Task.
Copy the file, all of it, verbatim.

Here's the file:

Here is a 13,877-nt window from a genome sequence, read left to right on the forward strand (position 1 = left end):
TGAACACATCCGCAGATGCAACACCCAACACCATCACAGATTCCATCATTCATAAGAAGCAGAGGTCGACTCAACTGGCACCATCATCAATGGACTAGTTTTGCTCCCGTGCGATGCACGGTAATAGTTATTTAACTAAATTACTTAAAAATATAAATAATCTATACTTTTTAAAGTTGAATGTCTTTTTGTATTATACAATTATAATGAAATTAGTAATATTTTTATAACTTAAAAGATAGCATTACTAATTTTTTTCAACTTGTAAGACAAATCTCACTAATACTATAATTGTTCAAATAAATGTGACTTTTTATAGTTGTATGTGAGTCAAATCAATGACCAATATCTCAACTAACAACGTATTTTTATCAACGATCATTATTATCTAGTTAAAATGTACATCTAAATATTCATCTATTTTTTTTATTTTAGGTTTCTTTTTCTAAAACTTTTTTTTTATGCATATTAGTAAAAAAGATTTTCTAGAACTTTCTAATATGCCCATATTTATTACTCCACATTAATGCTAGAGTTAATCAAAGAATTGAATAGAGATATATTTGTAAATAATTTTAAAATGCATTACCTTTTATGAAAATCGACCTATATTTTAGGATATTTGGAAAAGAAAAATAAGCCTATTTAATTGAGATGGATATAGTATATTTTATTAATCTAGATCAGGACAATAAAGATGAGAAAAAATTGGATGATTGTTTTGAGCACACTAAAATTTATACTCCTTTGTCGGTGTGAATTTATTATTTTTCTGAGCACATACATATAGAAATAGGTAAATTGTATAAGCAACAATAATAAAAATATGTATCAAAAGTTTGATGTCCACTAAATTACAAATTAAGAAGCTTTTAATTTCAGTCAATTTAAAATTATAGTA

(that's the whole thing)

Here is a 13,877-nt window from a genome sequence, read left to right on the forward strand (position 1 = left end):
TGAACACATCCGCAGATGCAACACCCAACACCATCACAGATTCCATCATTCATAAGAAGCAGAGGTCGACTCAACTGGCACCATCATCAATGGACTAGTTTTGCTCCCGTGCGATGCACGGTAATAGTTATTTAACTAAATTACTTAAAAATATAAATAATCTATACTTTTTAAAGTTGAATGTCTTTTTGTATTATACAATTATAATGAAATTAGTAATATTTTTATAACTTAAAAGATAGCATTACTAATTTTTTTCAACTTGTAAGACAAATCTCACTAATACTATAATTGTTCAAATAAATGTGACTTTTTATAGTTGTATGTGAGTCAAATCAATGACCAATATCTCAACTAACAACGTATTTTTATCAACGATCATTATTATCTAGTTAAAATGTACATCTAAATATTCATCTATTTTTTTTATTTTAGGTTTCTTTTTCTAAAACTTTTTTTTTATGCATATTAGTAAAAAAGATTTTCTAGAACTTTCTAATATGCCCATATTTATTACTCCACATTAATGCTAGAGTTAATCAAAGAATTGAATAGAGATATATTTGTAAATAATTTTAAAATGCATTACCTTTTATGAAAATCGACCTATATTTTAGGATATTTGGAAAAGAAAAATAAGCCTATTTAATTGAGATGGATATAGTATATTTTATTAATCTAGATCAGGACAATAAAGATGAGAAAAAATTGGATGATTGTTTTGAGCACACTAAAATTTATACTCCTTTGTCGGTGTGAATTTATTATTTTTCTGAGCACATACATATAGAAATAGGTAAATTGTATAAGCAACAATAATAAAAATATGTATCAAAAGTTTGATGTCCACTAAATTACAAATTAAGAAGCTTTTAATTTCAGTCAATTTAAAATTATAGTA